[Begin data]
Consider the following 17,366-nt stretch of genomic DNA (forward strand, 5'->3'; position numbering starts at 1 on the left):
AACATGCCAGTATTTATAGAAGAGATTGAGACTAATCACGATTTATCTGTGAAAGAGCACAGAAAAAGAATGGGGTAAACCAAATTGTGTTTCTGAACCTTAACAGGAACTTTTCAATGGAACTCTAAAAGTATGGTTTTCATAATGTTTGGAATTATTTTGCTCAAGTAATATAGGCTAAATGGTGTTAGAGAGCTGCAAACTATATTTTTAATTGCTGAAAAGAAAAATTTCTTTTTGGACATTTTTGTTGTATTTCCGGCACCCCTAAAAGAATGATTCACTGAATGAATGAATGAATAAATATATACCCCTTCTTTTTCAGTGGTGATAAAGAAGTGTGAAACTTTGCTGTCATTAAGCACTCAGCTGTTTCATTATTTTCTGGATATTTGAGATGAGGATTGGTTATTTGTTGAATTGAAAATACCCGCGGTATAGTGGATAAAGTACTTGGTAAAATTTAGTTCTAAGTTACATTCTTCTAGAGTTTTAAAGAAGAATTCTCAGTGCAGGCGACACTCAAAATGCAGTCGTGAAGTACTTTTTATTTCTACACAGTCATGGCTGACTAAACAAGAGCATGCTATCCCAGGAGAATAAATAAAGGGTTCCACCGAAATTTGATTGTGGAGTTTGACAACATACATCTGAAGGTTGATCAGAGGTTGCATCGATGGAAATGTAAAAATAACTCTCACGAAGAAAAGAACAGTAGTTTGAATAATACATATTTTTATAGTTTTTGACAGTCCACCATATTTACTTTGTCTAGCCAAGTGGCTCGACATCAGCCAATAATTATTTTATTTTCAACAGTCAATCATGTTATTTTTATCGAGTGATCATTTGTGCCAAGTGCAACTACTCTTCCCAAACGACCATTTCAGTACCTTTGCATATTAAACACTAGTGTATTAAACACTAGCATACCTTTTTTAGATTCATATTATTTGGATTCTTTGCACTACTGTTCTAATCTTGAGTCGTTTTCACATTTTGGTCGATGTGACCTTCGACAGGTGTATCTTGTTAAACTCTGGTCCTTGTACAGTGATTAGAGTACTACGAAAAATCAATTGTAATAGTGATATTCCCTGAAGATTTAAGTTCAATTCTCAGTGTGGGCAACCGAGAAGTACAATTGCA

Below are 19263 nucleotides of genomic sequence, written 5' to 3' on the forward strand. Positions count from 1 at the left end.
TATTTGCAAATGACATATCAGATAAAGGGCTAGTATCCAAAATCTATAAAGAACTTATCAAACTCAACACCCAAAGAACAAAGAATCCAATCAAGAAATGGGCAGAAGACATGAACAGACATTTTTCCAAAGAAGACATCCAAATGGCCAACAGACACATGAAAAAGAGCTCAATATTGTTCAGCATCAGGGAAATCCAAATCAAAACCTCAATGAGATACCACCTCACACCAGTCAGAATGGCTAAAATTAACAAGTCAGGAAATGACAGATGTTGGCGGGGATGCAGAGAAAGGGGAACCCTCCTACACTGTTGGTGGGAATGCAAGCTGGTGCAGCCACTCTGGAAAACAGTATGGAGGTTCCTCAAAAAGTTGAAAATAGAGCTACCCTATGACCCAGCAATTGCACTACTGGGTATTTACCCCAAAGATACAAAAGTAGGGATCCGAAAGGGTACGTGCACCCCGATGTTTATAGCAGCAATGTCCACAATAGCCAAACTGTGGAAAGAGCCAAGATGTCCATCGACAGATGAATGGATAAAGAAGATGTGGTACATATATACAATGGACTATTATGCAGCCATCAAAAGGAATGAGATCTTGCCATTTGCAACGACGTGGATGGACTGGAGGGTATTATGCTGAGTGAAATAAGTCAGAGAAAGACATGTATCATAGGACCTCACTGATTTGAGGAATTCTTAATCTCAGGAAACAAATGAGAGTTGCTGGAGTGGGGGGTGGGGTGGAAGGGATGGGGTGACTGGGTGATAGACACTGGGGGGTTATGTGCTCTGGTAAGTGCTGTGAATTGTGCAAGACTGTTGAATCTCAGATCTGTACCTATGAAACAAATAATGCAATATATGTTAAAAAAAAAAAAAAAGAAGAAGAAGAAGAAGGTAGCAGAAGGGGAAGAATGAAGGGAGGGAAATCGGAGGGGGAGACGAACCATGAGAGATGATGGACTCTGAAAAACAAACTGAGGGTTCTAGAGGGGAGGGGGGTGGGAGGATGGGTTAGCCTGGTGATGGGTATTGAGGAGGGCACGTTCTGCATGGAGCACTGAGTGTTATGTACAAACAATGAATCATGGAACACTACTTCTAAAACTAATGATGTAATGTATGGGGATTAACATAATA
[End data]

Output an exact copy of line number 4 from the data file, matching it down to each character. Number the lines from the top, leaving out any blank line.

TATTTGCAAATGACATATCAGATAAAGGGCTAGTATCCAAAATCTATAAAGAACTTATCAAACTCAACACCCAAAGAACAAAGAATCCAATCAAGAAATGGGCAGAAGACATGAACAGACATTTTTCCAAAGAAGACATCCAAATGGCCAACAGACACATGAAAAAGAGCTCAATATTGTTCAGCATCAGGGAAATCCAAATCAAAACCTCAATGAGATACCACCTCACACCAGTCAGAATGGCTAAAATTAACAAGTCAGGAAATGACAGATGTTGGCGGGGATGCAGAGAAAGGGGAACCCTCCTACACTGTTGGTGGGAATGCAAGCTGGTGCAGCCACTCTGGAAAACAGTATGGAGGTTCCTCAAAAAGTTGAAAATAGAGCTACCCTATGACCCAGCAATTGCACTACTGGGTATTTACCCCAAAGATACAAAAGTAGGGATCCGAAAGGGTACGTGCACCCCGATGTTTATAGCAGCAATGTCCACAATAGCCAAACTGTGGAAAGAGCCAAGATGTCCATCGACAGATGAATGGATAAAGAAGATGTGGTACATATATACAATGGACTATTATGCAGCCATCAAAAGGAATGAGATCTTGCCATTTGCAACGACGTGGATGGACTGGAGGGTATTATGCTGAGTGAAATAAGTCAGAGAAAGACATGTATCATAGGACCTCACTGATTTGAGGAATTCTTAATCTCAGGAAACAAATGAGAGTTGCTGGAGTGGGGGGTGGGGTGGAAGGGATGGGGTGACTGGGTGATAGACACTGGGGGGTTATGTGCTCTGGTAAGTGCTGTGAATTGTGCAAGACTGTTGAATCTCAGATCTGTACCTATGAAACAAATAATGCAATATATGTTAAAAAAAAAAAAAAAGAAGAAGAAGAAGAAGGTAGCAGAAGGGGAAGAATGAAGGGAGGGAAATCGGAGGGGGAGACGAACCATGAGAGATGATGGACTCTGAAAAACAAACTGAGGGTTCTAGAGGGGAGGGGGGTGGGAGGATGGGTTAGCCTGGTGATGGGTATTGAGGAGGGCACGTTCTGCATGGAGCACTGAGTGTTATGTACAAACAATGAATCATGGAACACTACTTCTAAAACTAATGATGTAATGTATGGGGATTAACATAATA